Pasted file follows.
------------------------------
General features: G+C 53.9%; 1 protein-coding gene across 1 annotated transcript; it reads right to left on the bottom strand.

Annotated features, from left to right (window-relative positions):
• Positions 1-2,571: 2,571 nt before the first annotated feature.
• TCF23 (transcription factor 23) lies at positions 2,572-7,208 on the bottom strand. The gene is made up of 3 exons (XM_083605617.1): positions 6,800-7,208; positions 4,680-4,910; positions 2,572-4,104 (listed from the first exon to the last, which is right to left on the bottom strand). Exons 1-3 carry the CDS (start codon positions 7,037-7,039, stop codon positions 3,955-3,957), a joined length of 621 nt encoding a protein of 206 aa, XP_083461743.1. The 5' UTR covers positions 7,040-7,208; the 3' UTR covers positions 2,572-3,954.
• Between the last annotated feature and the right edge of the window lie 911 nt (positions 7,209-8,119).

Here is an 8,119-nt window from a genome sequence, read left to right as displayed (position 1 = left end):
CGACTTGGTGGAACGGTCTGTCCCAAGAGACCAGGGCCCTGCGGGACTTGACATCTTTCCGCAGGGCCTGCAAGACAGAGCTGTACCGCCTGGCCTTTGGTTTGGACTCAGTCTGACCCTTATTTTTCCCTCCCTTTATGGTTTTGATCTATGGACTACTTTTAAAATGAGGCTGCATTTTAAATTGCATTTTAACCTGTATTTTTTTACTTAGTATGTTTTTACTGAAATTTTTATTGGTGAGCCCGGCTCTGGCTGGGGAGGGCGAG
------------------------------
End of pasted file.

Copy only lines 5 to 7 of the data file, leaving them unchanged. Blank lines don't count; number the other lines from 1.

• Between the last annotated feature and the right edge of the window lie 911 nt (positions 7,209-8,119).

Here is an 8,119-nt window from a genome sequence, read left to right as displayed (position 1 = left end):
CGACTTGGTGGAACGGTCTGTCCCAAGAGACCAGGGCCCTGCGGGACTTGACATCTTTCCGCAGGGCCTGCAAGACAGAGCTGTACCGCCTGGCCTTTGGTTTGGACTCAGTCTGACCCTTATTTTTCCCTCCCTTTATGGTTTTGATCTATGGACTACTTTTAAAATGAGGCTGCATTTTAAATTGCATTTTAACCTGTATTTTTTTACTTAGTATGTTTTTACTGAAATTTTTATTGGTGAGCCCGGCTCTGGCTGGGGAGGGCGAG